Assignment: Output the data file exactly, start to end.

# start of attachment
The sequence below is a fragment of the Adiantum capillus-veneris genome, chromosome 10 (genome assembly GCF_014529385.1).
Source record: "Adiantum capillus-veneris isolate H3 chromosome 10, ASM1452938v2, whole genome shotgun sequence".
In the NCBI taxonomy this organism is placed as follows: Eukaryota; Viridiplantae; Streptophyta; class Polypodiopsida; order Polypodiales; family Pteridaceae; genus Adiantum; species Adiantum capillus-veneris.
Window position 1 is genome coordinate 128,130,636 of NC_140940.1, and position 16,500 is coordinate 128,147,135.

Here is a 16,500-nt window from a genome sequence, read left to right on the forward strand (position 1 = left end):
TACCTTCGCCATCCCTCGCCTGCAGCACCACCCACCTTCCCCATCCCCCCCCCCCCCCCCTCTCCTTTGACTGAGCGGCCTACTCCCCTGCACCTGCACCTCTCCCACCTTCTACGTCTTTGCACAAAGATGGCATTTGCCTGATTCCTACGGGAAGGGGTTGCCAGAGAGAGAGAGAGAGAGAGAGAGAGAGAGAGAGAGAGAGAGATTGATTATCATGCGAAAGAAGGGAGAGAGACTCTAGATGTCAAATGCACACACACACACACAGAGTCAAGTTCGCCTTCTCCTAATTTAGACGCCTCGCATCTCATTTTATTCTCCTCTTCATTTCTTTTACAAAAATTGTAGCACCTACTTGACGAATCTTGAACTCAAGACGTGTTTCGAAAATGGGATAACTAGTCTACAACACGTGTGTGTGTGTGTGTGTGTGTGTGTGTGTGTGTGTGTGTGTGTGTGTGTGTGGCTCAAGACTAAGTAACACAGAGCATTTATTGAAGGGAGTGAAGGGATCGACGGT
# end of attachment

The sequence below is a fragment of the Adiantum capillus-veneris genome, chromosome 10 (genome assembly GCF_014529385.1).
Source record: "Adiantum capillus-veneris isolate H3 chromosome 10, ASM1452938v2, whole genome shotgun sequence".
In the NCBI taxonomy this organism is placed as follows: Eukaryota; Viridiplantae; Streptophyta; class Polypodiopsida; order Polypodiales; family Pteridaceae; genus Adiantum; species Adiantum capillus-veneris.
Window position 1 is genome coordinate 128,130,636 of NC_140940.1, and position 16,500 is coordinate 128,147,135.

Here is a 16,500-nt window from a genome sequence, read left to right on the forward strand (position 1 = left end):
TACCTTCGCCATCCCTCGCCTGCAGCACCACCCACCTTCCCCATCCCCCCCCCCCCCCCCTCTCCTTTGACTGAGCGGCCTACTCCCCTGCACCTGCACCTCTCCCACCTTCTACGTCTTTGCACAAAGATGGCATTTGCCTGATTCCTACGGGAAGGGGTTGCCAGAGAGAGAGAGAGAGAGAGAGAGAGAGAGAGAGAGAGAGAGATTGATTATCATGCGAAAGAAGGGAGAGAGACTCTAGATGTCAAATGCACACACACACACACAGAGTCAAGTTCGCCTTCTCCTAATTTAGACGCCTCGCATCTCATTTTATTCTCCTCTTCATTTCTTTTACAAAAATTGTAGCACCTACTTGACGAATCTTGAACTCAAGACGTGTTTCGAAAATGGGATAACTAGTCTACAACACGTGTGTGTGTGTGTGTGTGTGTGTGTGTGTGTGTGTGTGTGTGTGTGTGTGTGGCTCAAGACTAAGTAACACAGAGCATTTATTGAAGGGAGTGAAGGGATCGACGGT